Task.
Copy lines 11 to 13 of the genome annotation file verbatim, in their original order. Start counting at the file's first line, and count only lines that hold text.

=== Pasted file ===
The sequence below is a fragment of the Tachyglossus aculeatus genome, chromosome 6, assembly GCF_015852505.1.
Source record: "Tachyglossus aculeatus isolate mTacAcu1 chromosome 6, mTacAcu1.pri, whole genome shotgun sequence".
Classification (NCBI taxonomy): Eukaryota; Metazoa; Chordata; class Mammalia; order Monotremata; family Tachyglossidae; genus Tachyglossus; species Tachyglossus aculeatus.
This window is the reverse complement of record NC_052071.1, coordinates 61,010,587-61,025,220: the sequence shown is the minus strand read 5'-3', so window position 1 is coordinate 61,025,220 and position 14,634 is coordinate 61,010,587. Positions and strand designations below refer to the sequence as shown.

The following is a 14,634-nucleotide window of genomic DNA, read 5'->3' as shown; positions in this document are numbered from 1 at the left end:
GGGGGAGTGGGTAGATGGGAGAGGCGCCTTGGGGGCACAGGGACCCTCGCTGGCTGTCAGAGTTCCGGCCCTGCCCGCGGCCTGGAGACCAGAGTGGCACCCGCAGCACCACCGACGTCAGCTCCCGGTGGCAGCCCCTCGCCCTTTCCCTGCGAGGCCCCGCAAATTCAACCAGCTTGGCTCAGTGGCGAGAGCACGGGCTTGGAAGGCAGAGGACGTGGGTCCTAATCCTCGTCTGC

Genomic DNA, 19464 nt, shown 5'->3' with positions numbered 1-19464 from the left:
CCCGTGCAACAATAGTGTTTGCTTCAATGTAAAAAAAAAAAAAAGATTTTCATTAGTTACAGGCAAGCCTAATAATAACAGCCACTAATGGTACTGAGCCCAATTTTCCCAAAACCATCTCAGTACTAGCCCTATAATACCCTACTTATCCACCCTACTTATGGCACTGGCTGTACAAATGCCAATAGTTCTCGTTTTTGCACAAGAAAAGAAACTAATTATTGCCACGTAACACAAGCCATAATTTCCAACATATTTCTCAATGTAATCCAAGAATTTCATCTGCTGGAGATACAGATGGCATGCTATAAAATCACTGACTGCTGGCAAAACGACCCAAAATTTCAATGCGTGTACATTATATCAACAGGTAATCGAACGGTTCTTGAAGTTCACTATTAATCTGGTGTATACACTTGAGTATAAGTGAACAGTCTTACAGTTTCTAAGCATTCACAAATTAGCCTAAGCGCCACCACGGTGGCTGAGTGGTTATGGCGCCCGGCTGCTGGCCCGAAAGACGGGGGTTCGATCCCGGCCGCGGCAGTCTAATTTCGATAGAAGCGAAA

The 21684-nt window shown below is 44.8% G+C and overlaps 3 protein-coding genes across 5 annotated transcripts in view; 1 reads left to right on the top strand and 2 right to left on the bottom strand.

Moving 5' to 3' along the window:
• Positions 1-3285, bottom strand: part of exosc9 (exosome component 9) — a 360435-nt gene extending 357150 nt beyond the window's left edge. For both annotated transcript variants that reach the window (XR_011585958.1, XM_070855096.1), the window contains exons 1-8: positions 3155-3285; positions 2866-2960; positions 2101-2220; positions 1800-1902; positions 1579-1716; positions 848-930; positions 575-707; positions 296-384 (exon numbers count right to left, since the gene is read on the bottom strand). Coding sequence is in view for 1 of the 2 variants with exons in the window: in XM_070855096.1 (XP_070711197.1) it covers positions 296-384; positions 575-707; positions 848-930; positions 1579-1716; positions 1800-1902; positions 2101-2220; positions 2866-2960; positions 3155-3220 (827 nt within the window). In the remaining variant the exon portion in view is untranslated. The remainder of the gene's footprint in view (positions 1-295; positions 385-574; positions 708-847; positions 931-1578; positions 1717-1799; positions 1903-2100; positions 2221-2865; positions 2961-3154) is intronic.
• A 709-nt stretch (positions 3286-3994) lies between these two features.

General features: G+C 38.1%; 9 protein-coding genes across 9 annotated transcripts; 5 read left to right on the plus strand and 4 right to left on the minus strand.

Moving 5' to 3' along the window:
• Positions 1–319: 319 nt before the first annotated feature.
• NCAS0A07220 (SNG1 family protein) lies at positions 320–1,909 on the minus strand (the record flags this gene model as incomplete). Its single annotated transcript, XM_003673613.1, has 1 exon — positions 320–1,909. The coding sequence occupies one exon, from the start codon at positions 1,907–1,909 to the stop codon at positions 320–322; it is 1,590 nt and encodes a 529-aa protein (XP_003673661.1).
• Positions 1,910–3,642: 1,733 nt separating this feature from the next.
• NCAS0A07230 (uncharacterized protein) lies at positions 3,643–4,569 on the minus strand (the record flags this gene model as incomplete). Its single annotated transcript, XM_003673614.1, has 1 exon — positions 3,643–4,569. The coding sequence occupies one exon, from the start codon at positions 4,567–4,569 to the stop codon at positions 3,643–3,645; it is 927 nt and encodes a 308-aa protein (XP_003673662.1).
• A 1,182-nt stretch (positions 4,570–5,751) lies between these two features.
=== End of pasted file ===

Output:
• Positions 1-3285, bottom strand: part of exosc9 (exosome component 9) — a 360435-nt gene extending 357150 nt beyond the window's left edge. For both annotated transcript variants that reach the window (XR_011585958.1, XM_070855096.1), the window contains exons 1-8: positions 3155-3285; positions 2866-2960; positions 2101-2220; positions 1800-1902; positions 1579-1716; positions 848-930; positions 575-707; positions 296-384 (exon numbers count right to left, since the gene is read on the bottom strand). Coding sequence is in view for 1 of the 2 variants with exons in the window: in XM_070855096.1 (XP_070711197.1) it covers positions 296-384; positions 575-707; positions 848-930; positions 1579-1716; positions 1800-1902; positions 2101-2220; positions 2866-2960; positions 3155-3220 (827 nt within the window). In the remaining variant the exon portion in view is untranslated. The remainder of the gene's footprint in view (positions 1-295; positions 385-574; positions 708-847; positions 931-1578; positions 1717-1799; positions 1903-2100; positions 2221-2865; positions 2961-3154) is intronic.
• A 709-nt stretch (positions 3286-3994) lies between these two features.

General features: G+C 38.1%; 9 protein-coding genes across 9 annotated transcripts; 5 read left to right on the plus strand and 4 right to left on the minus strand.